If possible, place the gravy pan underneath the grill grates to catch the drippings, otherwise place a rack inside of the roasting pan containing the gravy ingredients. If not using a roasting pan with rack, place the turkey directly on the grill grate with the breast aimed away from the heat source. This is my preferred method as it allows more smoke to flow around the turkey. Smoke the turkey until the internal temperature reaches 110℉, approximately 1-2 hours. I recommend using an internal meat thermometer to easily keep track the temperature.
Once the turkey hits the target temperature of 110℉, increase the temperature of the smoker to 350℉. Continue to cook until it reaches an internal temperature of 160℉ in the thickest part of the breast, about 3 more hours. The smoked turkey will continue to cook once removed from the smoker and eventually reach a final temperature of 165℉ in the breast. Remember, time can vary greatly depending on the smoker, outside temperature, and the type of turkey. Always cook to temperature and not time!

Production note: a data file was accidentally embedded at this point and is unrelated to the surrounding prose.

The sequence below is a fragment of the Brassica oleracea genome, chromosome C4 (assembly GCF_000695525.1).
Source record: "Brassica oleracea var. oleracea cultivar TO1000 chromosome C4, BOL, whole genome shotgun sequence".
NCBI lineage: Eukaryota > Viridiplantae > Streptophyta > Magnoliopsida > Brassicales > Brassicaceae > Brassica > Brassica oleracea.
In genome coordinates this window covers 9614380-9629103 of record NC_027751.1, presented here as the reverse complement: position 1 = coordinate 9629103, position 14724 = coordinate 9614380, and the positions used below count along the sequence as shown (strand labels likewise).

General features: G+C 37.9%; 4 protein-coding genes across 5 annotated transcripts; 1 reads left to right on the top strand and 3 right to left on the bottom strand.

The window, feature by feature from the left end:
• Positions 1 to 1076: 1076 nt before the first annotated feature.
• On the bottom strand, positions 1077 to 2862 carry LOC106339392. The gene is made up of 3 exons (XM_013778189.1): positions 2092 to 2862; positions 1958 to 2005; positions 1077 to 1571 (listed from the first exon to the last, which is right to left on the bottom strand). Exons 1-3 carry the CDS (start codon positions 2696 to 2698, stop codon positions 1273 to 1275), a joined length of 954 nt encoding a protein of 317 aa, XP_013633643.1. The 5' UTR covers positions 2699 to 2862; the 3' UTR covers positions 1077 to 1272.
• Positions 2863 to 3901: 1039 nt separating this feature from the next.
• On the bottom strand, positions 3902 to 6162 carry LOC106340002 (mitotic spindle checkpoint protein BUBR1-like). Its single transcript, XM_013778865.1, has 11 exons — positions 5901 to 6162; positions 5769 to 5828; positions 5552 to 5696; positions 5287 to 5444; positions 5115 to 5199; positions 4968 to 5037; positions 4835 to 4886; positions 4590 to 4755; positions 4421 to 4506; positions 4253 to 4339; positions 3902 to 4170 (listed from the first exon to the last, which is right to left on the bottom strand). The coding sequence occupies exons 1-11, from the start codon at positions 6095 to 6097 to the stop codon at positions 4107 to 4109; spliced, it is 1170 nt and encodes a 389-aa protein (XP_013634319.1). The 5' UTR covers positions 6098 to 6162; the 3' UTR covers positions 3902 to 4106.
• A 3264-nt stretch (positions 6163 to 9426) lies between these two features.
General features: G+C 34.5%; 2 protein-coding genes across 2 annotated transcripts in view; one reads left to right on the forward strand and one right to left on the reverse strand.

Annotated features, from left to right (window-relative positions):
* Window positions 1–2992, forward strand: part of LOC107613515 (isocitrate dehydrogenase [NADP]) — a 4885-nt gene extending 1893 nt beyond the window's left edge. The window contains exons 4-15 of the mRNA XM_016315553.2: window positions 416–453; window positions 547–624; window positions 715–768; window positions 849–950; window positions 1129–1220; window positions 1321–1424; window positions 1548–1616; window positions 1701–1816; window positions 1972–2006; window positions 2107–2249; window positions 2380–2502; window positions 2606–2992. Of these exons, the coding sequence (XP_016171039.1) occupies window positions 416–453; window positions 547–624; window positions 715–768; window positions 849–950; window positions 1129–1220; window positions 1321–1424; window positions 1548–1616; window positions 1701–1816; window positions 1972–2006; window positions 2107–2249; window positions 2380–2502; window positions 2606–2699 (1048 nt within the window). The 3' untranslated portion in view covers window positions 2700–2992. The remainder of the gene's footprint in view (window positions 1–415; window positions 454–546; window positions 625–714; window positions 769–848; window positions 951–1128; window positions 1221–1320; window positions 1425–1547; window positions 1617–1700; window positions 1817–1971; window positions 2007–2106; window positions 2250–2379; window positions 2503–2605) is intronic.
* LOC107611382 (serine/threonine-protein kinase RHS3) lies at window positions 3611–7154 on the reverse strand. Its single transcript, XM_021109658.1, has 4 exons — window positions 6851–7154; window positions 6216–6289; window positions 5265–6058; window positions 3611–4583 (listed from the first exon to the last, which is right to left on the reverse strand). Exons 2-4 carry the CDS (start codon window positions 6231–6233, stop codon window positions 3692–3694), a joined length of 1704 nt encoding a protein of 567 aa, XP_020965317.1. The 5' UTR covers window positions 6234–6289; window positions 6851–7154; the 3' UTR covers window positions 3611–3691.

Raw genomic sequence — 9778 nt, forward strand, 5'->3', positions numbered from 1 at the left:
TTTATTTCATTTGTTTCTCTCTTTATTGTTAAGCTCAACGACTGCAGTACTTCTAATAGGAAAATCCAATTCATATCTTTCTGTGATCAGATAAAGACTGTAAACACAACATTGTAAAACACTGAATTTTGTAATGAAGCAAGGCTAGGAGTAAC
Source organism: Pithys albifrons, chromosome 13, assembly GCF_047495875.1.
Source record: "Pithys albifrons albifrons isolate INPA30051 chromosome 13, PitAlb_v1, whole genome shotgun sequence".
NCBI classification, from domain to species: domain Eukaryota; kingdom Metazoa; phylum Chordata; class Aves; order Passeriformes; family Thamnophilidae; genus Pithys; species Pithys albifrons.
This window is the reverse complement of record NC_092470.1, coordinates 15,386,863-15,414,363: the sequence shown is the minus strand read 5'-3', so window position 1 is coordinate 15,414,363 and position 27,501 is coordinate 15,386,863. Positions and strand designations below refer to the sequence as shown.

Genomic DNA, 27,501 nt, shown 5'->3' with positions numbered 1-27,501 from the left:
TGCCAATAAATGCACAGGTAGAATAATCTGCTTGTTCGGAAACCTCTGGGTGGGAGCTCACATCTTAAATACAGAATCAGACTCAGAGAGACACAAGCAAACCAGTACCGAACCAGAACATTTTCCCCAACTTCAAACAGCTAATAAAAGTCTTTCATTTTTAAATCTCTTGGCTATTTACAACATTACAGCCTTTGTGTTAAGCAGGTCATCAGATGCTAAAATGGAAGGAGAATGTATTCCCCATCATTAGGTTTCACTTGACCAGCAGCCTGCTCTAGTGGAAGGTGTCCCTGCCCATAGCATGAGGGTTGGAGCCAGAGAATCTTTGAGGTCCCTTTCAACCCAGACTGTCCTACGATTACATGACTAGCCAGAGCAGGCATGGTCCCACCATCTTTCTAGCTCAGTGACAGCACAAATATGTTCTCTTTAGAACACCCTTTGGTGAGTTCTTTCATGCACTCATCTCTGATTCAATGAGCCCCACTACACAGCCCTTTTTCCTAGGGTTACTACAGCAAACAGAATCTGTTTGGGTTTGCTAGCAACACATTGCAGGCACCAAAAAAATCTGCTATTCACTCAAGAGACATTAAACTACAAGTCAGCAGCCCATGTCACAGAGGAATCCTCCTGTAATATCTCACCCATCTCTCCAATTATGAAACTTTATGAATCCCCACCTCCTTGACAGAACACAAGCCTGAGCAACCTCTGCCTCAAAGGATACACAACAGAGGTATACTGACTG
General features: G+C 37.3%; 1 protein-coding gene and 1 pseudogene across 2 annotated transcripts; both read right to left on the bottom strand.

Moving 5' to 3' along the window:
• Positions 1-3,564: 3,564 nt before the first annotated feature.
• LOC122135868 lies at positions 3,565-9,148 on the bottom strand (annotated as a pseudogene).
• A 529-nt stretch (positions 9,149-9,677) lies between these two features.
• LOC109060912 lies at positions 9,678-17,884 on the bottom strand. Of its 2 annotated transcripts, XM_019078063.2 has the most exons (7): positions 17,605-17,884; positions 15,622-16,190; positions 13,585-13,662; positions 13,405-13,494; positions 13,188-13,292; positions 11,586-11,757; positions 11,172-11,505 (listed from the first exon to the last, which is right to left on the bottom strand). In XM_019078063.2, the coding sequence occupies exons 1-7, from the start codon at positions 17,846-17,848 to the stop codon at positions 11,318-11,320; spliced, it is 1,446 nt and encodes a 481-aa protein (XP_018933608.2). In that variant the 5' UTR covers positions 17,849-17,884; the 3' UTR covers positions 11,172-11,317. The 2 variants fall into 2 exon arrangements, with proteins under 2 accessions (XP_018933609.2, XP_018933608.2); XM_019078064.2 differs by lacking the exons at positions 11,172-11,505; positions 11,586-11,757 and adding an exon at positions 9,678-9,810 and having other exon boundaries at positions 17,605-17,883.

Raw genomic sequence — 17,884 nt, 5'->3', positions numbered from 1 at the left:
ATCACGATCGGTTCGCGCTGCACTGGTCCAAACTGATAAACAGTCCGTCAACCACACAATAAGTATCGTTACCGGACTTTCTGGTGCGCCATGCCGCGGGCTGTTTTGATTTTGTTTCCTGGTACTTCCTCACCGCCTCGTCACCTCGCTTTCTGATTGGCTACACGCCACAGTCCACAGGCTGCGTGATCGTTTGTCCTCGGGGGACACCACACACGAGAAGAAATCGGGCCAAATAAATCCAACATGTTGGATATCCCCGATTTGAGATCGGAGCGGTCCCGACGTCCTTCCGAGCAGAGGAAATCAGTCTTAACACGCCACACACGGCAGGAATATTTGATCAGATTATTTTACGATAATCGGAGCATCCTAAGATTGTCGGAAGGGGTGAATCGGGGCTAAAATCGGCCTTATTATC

- Rest the smoked turkey
Remove the Smoked Turkey from the smoker and transfer it to a carving board. Let it rest on the counter for at least 30 minutes before carving. This will allow the juices to redistribute back into the meat and not run out when slicing. I don’t recommend tenting it with foil as it will make the skin soggy.
- Make the gravy
Pour the drippings from the turkey gravy pan into a fat separator. If you don’t have one, you can strain the drippings through a mesh strainer into a large measuring cup. Discard everything except the drippings. Wait a few minutes for the fat to separate and rise to the top.